When I continued reading and finished reading this awesome book two days later, I noticed that Thiel is more of a philosopher than a mere businessman. He is a visionary, like his buddy Elon Musk. Really inspiring. What he means with this question is that we need to seek secrets that are hidden and contain the answer to a better future and the way to find them is by asking the contrary question… Most answers to the contrarian questions are different ways of seeing the present. So, looking at the big picture like he Thiel wants you to look at it, my answer became: “Why do people fear change? Because people are afraid of the unknown. To accelerate progress and innovation, one will need to both break dogma and take away ignorance.” So, therefore my answer to the question of what important truth do a few people agree with me on is: “Breaking dogma and fighting ignorance will propel innovation and progress.” In simple language: “We need to teach kids to think more out-of-the-box and basically give them space to grow-up like entrepreneurs. To teach that if one has different views, that does not make the outsiders and that there is no wrong if they do not copy/paste their parents/friends. Only being different can truly make society progress.” It seems my answer sounds simple and logical and obviously not a few people agree with me, but a majority… But, think twice… The majority loves their old rusty ways and are scared of change.
Like Thiel writes on page 63: “Every culture has a myth of decline from some golden age, and almost all peoples throughout history have been pessimists. Even today pessimism still dominates huge parts of the world.” But, I am positive and an optimist by nature and therefore really believe we are at the verge of a(nother) great change in society/societies and the world.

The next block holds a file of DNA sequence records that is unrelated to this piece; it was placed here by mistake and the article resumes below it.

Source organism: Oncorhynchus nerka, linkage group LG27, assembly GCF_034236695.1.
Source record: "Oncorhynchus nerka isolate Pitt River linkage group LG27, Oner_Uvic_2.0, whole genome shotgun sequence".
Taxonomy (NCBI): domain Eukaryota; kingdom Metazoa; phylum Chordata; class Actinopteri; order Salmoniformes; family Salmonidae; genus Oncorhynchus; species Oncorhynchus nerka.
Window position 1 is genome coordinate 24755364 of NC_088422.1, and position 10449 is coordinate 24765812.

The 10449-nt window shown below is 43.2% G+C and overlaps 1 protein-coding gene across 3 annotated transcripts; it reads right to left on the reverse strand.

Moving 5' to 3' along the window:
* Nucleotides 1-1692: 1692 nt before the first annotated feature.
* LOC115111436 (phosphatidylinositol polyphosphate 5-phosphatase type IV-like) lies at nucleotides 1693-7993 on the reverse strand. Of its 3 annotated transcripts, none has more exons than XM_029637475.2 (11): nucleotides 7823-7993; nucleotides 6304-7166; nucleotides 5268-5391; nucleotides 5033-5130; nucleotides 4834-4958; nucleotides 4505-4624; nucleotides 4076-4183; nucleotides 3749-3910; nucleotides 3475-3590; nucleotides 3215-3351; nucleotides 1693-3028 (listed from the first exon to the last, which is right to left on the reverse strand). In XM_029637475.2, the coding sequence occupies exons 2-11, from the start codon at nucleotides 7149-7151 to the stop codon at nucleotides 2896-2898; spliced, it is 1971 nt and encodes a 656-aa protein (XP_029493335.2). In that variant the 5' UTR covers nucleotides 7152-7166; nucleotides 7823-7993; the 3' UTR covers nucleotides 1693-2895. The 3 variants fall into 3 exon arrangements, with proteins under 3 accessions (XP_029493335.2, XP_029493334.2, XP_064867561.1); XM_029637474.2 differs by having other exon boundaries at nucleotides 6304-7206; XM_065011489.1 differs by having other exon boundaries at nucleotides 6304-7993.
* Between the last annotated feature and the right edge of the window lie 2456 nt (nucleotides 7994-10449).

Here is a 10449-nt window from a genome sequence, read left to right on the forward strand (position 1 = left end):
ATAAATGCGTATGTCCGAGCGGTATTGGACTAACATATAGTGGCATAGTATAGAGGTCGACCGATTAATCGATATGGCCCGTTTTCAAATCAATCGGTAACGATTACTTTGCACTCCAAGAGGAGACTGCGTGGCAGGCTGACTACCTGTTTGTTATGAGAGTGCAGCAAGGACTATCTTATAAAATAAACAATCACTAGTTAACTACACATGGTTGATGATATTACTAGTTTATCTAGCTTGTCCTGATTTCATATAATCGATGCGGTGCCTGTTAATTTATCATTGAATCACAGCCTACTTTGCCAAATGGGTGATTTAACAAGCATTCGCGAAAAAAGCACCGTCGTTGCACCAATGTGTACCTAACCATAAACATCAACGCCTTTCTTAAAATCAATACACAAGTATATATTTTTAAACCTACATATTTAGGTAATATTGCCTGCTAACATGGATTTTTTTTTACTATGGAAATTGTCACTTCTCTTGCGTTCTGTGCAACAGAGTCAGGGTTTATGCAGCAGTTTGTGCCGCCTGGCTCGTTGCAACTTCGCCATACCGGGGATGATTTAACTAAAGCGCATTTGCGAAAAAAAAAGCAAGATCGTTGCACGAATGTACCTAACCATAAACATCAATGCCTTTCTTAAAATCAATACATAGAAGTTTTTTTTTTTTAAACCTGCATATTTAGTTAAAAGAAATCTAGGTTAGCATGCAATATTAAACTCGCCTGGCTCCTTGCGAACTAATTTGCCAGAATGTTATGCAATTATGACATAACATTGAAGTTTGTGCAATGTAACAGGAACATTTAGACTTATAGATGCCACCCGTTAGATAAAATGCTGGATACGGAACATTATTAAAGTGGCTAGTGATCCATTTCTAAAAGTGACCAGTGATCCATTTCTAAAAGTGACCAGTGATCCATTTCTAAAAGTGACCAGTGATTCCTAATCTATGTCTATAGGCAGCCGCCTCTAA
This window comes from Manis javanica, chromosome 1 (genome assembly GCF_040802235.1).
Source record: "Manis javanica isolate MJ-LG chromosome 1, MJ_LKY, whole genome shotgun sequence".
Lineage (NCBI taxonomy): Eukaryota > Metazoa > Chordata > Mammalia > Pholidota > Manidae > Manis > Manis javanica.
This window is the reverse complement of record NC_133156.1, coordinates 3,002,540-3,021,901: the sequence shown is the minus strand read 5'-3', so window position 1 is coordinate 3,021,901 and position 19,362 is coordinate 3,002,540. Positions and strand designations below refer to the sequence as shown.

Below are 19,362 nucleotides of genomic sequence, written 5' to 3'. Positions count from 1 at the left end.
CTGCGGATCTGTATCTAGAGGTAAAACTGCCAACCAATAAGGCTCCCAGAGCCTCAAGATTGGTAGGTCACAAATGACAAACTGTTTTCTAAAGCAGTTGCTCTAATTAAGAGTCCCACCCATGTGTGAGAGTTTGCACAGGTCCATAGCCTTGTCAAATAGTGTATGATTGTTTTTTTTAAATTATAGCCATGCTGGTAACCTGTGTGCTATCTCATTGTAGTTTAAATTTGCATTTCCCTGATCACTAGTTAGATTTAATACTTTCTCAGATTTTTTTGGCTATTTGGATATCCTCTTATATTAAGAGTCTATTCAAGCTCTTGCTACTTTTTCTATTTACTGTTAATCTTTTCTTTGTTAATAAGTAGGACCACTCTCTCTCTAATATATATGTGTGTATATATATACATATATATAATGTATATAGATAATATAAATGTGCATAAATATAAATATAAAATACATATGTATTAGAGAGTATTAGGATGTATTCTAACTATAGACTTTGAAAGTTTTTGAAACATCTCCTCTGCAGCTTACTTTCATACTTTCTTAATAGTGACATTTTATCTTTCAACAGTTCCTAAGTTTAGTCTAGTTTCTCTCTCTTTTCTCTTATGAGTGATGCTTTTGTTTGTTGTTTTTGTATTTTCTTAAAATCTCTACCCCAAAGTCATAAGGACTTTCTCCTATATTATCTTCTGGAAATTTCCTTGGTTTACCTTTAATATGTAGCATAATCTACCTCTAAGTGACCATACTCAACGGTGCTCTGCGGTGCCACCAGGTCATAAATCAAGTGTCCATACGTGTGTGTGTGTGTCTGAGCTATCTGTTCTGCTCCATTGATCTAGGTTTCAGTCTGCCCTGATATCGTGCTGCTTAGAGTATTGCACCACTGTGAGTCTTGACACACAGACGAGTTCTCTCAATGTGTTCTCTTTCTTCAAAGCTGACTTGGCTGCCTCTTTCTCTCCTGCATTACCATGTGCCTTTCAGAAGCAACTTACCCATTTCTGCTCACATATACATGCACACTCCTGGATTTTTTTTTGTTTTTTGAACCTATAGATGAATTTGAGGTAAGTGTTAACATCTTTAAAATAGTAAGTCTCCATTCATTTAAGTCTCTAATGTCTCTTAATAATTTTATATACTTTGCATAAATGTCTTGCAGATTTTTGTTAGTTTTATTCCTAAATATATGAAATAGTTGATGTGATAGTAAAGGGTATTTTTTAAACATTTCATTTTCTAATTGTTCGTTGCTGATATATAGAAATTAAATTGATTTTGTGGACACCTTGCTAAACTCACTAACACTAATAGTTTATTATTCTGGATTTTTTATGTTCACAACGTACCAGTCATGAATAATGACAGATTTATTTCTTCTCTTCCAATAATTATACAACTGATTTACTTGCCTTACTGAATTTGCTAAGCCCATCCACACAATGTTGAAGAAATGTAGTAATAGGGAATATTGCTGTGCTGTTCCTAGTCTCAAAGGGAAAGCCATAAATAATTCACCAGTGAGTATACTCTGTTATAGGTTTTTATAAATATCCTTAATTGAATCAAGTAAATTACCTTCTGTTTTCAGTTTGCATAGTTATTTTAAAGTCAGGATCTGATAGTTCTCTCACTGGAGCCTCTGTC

Augmented Confusion

24 12 2015

Last week I encountered ‘augmented confusion’ on three different occasions. I am not sure if it is an actual term or that I made it up…

What I mean by the term Augmented Confusion is that I sometimes do not remember if I met a person in real life or it has been a digital connection and when we interact I am totally confused if I actually know who I am communicating with… Last week I received messages from people via different communication channels (LinkedIn Direct Message, Facebook Messenger and WhatsApp) who addressed me on a very personal and informal manner. And, my initial reaction was: that I did not know if I have met the person contacing me before and I was confused if my mind was playing tricks on me (read: suffuring mild amnesia) or that due to active social media activities these people know so much about me (and interact on such an informal and personal level).

Augmented Reality providing additional information in real life.

Credit: vrworld.com